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Robust Solar Cycle Signal in the North Pacific Subarctic Frontal Zone
李德琳
广东海洋大学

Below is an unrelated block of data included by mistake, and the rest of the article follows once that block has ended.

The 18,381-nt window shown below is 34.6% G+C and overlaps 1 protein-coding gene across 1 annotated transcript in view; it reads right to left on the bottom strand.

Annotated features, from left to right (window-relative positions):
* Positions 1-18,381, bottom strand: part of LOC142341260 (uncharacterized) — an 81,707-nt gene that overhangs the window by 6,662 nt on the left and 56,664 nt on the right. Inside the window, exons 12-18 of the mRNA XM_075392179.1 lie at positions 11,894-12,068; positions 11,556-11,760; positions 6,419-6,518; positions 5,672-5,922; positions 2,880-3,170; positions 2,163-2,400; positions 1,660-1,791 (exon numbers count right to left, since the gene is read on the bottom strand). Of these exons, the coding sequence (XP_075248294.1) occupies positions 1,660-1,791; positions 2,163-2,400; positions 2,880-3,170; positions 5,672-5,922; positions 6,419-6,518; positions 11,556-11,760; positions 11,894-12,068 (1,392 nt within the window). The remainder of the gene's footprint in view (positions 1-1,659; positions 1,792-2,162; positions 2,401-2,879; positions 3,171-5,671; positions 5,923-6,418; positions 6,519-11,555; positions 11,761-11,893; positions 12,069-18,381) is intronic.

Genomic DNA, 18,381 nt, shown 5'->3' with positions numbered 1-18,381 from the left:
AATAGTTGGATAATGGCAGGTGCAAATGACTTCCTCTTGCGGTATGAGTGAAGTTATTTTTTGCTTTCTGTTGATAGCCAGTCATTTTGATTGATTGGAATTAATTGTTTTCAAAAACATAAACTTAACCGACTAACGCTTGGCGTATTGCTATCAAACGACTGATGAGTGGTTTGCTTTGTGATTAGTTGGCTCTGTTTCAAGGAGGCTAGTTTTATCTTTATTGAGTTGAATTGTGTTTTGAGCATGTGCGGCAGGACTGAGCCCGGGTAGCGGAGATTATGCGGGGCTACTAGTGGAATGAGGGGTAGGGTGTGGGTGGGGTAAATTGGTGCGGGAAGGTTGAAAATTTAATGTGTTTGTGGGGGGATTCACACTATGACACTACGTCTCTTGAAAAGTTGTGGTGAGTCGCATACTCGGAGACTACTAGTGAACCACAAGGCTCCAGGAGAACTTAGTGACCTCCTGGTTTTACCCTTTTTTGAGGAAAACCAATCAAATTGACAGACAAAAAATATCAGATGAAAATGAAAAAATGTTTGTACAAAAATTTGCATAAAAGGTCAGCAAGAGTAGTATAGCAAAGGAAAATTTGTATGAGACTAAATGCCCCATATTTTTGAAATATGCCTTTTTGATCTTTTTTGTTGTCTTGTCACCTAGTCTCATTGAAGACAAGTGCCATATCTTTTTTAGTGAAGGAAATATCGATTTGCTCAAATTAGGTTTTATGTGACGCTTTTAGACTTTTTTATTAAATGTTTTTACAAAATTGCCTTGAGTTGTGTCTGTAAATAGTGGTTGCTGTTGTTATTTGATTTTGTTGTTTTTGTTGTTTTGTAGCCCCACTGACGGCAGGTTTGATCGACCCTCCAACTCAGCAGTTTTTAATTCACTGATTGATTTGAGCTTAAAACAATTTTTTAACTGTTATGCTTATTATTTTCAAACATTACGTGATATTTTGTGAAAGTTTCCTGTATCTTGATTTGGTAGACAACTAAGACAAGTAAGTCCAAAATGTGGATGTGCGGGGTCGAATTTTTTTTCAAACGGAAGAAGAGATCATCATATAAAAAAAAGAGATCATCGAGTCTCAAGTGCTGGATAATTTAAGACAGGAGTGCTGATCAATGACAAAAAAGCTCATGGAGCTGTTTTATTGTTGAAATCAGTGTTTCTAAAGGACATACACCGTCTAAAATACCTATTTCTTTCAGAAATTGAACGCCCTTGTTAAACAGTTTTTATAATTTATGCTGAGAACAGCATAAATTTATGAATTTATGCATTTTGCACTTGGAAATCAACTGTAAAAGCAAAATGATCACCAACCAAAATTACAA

The Sun is the most fundamental power source of the Earth's climate system. The response of climate system to solar variation is regionally sensitive. In respect of solar impacts on wintertime climate over the Pacific, more attention was paid to the tropical Pacific sector in previous studies. Actually, there are also significant solar cycle signals in the extratropical North Pacific. Based on the observations over the last three decades, we are surprised to find that the positive correlation between the intensity of North Pacific Subarctic Frontal Zone (SAFZ) and sunspot number (SSN) in boreal winter is quite robust. The large-value area of decadal variability in North Pacific mid-latitude sea surface temperature (SST) finely locates in the main body of SAFZ. Moreover, the SAFZ has a significant period of 11-year, which is same as the solar cycle, suggesting their internal association on the common decadal variation. Without regard for the solar effect on the oceanic internal processes, further analyses show that the notable relationship between SSN and SAFZ could be established through the top-down solar influence on the surface wind near the SAFZ region. Specifically, in early winter (November–December), since the increased solar forcing can amplify the stratospheric meridional temperature gradient between subtropics and high latitudes, the stratospheric mid-latitude westerlies accelerate significantly. In the meantime, the planetary waves from the troposphere could be reflected downward and poleward by this strengthened westerly in stratosphere. Then the solar signal can gradually propagate downward into the lower troposphere via the wave mean flow interactions. In December, the solar signal in the low level of troposphere presents as a weakened Aleutian Low, and thereby the North Pacific mid-latitude surface westerlies decelerate markedly in January. This weakened regional surface westerlies avail the rise in local SST over the mid-latitude North Pacific. Therefore, in late winter (February), the significant positive SST anomaly in middle latitudes continually appears and its amplitude increases slightly, accompanying which, the SAFZ strengthens.